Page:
Cavitation (or cavitaton/erosion) is the name given to the repeated growth and collapse of bubbles (or cavities) in a liquid because of local static pressure fluctuations, usually caused by changes in flow velocity. If the pressure in a flowing liquid decreases to below its vapor pressure because of, for example, significant increases to the local flow velocity, then vapor bubbles are nucleated. These bubbles are transported downstream from this flow disturbance. When they reach a region of higher pressure, they collapse suddenly and may erode any solid material in their vicinity.

Any liquid water handling system that can operate near the saturation conditions is susceptible to cavitation damage. The low-pressure part of the system, such as the suction of booster pumps and boiler feed pumps, can be close to the saturation conditions. This proximity to saturation can be locally increased by increased flow velocity around obstacles and in regions of turbulence where the static pressure of the water is reduced or by an increase in water temperature.

Cavitation is most often caused by the collapse of steam bubbles, but it can also be caused by gases (nitrogen and oxygen) and volatile chemicals coming out of the solution in water and subsequently redissolving.

Cavitation Behavior of Materials

Unlike FAC, all materials used in steam cycle water systems are susceptible to cavitation damage (see Figure 6). The material property that correlates best with the susceptibility to cavitation is the fatigue limit. However, it is not clear whether, for various aqueous environments, the cavitation correlates with air fatigue or corrosion fatigue properties.


Every steam and water plant should have a formal program for prevention of FAC and cavitation, starting with an early design review. The design review should include all the parameters influencing FAC (see Figure 1).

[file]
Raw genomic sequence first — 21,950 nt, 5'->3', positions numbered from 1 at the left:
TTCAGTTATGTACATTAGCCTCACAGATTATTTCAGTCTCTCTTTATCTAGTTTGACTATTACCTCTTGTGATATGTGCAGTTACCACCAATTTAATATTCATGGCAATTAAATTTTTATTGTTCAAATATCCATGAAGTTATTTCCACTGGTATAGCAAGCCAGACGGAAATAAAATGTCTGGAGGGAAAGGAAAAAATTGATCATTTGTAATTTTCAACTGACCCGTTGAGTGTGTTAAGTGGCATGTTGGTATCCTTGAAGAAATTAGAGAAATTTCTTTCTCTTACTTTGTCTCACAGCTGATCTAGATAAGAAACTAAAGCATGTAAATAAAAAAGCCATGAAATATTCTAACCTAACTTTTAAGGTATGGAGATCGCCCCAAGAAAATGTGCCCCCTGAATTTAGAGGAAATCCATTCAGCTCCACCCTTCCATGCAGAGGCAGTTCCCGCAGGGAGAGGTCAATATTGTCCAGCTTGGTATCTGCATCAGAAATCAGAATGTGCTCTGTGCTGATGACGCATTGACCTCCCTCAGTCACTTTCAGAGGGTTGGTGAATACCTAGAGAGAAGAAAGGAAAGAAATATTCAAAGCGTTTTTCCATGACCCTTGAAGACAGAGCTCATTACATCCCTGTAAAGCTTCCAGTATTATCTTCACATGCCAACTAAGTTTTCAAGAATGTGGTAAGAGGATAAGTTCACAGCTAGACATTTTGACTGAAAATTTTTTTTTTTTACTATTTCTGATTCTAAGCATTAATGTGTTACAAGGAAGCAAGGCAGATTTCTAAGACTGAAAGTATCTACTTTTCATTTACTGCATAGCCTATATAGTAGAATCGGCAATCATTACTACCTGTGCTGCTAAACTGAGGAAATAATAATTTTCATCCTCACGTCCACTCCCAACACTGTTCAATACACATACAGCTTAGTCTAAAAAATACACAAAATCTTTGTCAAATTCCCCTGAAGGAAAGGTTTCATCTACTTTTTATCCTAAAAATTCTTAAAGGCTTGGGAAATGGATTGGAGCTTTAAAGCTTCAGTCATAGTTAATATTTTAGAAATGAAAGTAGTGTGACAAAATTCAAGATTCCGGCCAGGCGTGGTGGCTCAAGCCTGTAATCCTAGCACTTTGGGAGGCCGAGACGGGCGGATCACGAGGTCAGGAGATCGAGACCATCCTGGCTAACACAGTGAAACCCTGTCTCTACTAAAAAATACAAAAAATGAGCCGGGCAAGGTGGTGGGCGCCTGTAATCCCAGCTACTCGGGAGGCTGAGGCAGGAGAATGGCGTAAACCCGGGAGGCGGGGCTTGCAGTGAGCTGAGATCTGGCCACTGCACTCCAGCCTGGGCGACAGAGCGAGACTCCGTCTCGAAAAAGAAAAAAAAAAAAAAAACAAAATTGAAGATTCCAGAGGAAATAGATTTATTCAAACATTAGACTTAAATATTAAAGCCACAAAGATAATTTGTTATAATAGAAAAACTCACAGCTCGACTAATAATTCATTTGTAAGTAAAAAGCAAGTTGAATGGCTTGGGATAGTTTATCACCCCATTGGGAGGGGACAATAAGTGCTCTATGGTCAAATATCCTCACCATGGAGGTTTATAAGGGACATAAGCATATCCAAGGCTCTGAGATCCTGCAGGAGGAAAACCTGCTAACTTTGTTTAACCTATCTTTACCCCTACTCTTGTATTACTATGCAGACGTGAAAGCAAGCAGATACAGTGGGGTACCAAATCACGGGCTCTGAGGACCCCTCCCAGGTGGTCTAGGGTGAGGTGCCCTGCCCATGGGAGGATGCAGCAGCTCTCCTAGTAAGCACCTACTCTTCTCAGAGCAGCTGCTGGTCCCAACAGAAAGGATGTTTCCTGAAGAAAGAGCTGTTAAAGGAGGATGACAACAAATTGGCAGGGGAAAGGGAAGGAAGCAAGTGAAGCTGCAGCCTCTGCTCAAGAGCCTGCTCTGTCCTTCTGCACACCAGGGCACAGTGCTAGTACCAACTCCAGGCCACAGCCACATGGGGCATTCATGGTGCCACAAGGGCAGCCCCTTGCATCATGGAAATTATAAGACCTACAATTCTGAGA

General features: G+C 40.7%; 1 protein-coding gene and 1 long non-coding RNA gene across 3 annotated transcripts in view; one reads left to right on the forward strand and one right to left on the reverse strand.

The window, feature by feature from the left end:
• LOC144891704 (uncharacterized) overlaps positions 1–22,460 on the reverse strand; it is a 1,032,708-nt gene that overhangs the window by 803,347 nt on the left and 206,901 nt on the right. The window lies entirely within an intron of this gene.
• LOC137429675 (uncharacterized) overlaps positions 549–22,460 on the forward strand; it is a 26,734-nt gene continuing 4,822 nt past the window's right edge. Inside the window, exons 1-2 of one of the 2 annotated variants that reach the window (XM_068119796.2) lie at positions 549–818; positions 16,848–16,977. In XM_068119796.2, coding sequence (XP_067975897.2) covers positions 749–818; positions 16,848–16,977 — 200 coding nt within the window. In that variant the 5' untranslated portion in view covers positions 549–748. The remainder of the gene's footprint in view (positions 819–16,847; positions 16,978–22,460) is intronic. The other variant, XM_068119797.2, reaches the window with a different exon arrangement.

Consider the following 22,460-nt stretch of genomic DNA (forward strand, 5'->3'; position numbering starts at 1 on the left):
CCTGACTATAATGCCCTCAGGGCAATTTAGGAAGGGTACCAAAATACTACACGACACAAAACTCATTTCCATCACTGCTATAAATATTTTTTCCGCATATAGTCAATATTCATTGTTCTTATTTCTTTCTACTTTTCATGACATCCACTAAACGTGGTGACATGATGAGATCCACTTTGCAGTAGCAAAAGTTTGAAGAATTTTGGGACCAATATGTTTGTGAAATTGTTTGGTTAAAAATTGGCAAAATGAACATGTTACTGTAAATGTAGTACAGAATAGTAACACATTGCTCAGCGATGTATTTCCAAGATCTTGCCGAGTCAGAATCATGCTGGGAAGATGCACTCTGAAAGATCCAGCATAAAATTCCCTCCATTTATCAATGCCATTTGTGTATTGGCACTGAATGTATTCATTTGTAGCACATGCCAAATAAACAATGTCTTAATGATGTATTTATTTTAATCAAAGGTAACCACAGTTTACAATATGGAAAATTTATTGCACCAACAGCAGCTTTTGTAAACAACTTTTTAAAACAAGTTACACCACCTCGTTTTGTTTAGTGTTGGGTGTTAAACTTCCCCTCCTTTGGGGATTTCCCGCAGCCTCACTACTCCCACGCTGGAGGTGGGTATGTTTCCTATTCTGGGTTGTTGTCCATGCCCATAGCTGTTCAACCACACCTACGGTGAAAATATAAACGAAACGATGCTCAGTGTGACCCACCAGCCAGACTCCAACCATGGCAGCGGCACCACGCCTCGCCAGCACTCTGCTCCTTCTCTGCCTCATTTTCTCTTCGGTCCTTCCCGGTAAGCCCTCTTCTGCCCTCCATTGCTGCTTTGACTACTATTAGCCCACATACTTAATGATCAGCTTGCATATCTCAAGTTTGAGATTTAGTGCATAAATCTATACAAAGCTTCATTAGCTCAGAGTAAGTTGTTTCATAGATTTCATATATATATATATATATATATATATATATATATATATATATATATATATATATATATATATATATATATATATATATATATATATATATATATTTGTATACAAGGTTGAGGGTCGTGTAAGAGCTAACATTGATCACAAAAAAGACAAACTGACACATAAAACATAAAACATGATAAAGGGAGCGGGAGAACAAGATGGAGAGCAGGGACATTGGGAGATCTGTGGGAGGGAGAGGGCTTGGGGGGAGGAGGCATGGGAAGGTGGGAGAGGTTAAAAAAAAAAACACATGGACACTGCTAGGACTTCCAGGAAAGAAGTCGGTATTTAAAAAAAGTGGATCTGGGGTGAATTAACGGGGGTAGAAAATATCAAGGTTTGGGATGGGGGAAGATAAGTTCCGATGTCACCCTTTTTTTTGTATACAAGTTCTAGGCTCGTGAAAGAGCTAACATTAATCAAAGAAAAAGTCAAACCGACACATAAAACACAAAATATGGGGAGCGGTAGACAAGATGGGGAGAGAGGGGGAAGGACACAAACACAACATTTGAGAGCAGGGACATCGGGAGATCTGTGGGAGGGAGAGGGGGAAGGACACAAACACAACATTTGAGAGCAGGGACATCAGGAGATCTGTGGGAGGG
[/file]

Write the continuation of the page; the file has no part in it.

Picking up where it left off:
In cases where organic water treatment chemicals such as amines, dispersants and oxygen scavengers are used, their effects and the effects of their decomposition products should be considered.

When using any FAC software, special attention needs to be paid to the representation of at-temperature pHT, pH of water droplets, concentration of the oxygen scavenger and concentration of oxygen.

Piping should be inspected after all orifices, thermowells, sampling nozzles and chemical injection quills, and leaking valves. In addition, boiler blowdowns, downcomers, headers, drum liners, saturated steam pipes, steam separation systems, turbine extraction pipes and extraction valves, feedwater heater drain valves and shells, feedwater piping, condensate return piping, condensers and boiler feed pump recirculation lines should be inspected.

The inspection methods for wall thinning used today include ultrasonic wall thickness measurements, X-ray of piping and other components, pulsed Eddy Current technique and a magnetostrictive sensor technique.

Cavitation can also be detected online by listening to the noise produced by the collapsing steam or gas bubbles. This can be done by listening to acoustic noises or using acoustic microphones and by the use of acoustic emission techniques.

It is important to establish critical locations for periodic long-time monitoring. Instrumental techniques for continuous in-line monitoring are also available.

Download: Here

About the Author

Otakar Jonas